Part one of this series took a brief look at the different levels of the Food Pyramid. So, why does it so often look like a pyramid in the first place–with large amounts of biomass at the bottom with teeny amounts at the top? Due to inherent losses/inefficiencies, transfer of productivity from one level up to the next is never complete.
This article gives reef aquarists a feel for food energy budgets in their system.
Food energy losses occur due to two factors: (1) non-consumptive losses and (2) conversion inefficiencies. In the first case, some of the productivity from one trophic level is never eaten in the next. This could happen for a number of reasons; some examples include sloppy feeding or unpalatability of prey (e.g. being poisonous, noxious or spiny). In the second case, food energy is diverted from growth to meet metabolic needs. Little food, in fact, is ever available for growth. A straightforward food energy budget, where I is the quantity of food ingested, E is the quantity egested, R is the quantity used for respiration and G is the amount left over for growth/reproduction, can be expressed as:
Energy enters an ecosystem primarily as light and exits as respiratory heat loss; thus, it is most correct to say that energy flows through, rather than cycles within, a coral reef. According to the energetic hypothesis, the relative shortness of food chains can be explained by inefficiencies of food energy transfer. Generally, only 10% of the energy stored in organic matter can be converted to organic matter (i.e. growth, maintenance and reproduction) in the next link in the chain. The rest? Waste. An organism’s production efficiency includes all food energy that is not used during respiration. In other words, it does include fecal excretion. Why include solid waste? Feces will be consumed by detritivores, so its energy is not yet lost from the system (this is why detritivorous animals and microbes should never be overlooked). The number of links in a detrital food chain will appreciably influence mineralization dynamics.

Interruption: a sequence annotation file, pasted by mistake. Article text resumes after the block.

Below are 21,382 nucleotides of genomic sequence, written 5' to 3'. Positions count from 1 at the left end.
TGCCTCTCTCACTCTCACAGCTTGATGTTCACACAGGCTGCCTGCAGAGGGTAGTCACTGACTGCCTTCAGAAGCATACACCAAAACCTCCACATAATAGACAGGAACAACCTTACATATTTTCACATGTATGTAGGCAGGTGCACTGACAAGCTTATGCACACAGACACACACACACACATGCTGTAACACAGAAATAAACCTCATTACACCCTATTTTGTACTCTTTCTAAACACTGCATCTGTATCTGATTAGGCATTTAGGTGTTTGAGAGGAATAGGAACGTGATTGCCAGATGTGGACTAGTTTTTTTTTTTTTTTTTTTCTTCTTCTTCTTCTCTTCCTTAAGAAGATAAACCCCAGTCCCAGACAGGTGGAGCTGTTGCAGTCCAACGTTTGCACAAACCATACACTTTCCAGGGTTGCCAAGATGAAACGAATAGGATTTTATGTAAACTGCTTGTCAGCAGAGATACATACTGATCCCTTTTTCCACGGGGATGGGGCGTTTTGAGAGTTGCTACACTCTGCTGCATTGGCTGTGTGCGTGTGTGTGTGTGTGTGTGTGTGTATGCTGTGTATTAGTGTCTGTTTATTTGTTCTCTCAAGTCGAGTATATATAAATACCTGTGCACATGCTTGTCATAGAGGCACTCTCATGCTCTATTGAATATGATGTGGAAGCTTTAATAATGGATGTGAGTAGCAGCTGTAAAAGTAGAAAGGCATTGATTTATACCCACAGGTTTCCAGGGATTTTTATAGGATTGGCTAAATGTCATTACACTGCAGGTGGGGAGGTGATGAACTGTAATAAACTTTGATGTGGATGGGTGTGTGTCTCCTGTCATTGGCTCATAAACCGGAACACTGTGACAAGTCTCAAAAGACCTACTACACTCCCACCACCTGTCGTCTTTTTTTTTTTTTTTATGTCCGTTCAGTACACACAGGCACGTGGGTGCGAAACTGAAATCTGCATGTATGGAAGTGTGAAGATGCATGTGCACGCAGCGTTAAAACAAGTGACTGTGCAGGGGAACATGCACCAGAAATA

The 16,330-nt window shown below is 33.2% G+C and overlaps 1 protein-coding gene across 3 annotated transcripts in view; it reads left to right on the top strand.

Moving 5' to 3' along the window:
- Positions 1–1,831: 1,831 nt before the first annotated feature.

Because it accounts not only for non-consumptive losses and respiration but also for all excretions, trophic efficiency, E, will always be less than production efficiency. Depending upon ecosystem characteristics, trophic efficiencies usually range from 5-20%. The highest energy transfer efficiency for a growing juvenile animal might be around 35%, while that of a fully-grown adult will be far less. Approximately 80-95% of available food energy is lost in transfer between trophic levels. These losses are amplified with increasing food chain length. This means that something like one tenth (10% of 10 %) of net primary production will be available to secondary consumers.
Using E as trophic efficiency, B as the biomass of primary producers and n as the number of links in the food chain, we may calculate P, the maximum supportable production of fish:
Let us remember, though, that living animals need a balanced diet that includes specific pre-synthesized compounds such as vitamins and amino acids—not just energy. The nutritional value of a food is not necessarily equivalent to its energy content. Therefore, as we proceed, it will be important to keep in mind that energy is associated primarily with carbon cycling whereas nutrients are associated primarily with the cycling of nitrogen and phosphorus.
All they can eat
While differences of gross energy at each trophic level result in decreasing food mass up the ecological pyramid, they do not result in decreasing food quality. To the contrary, the available energy content of food items increases at higher trophic levels. For example, a fish that eats a smaller fish will acquire considerably more calories per unit mass of food than will a fish that grazes on macroalgae. An herbivore consequently must take in more food than a predator of equal size and activity level to meet its metabolic energy needs. Eating more or better does not necessarily mean faster growth; both herbivores and carnivores are strictly limited in their ability to convert food protein to body protein. So, in consuming enough food to satisfy its basic energy/growth requirements, an animal can easily exceed its need for certain substances. These imbalances can lead to a relatively high production of excretory waste (e.g. feces or ammonia/urea).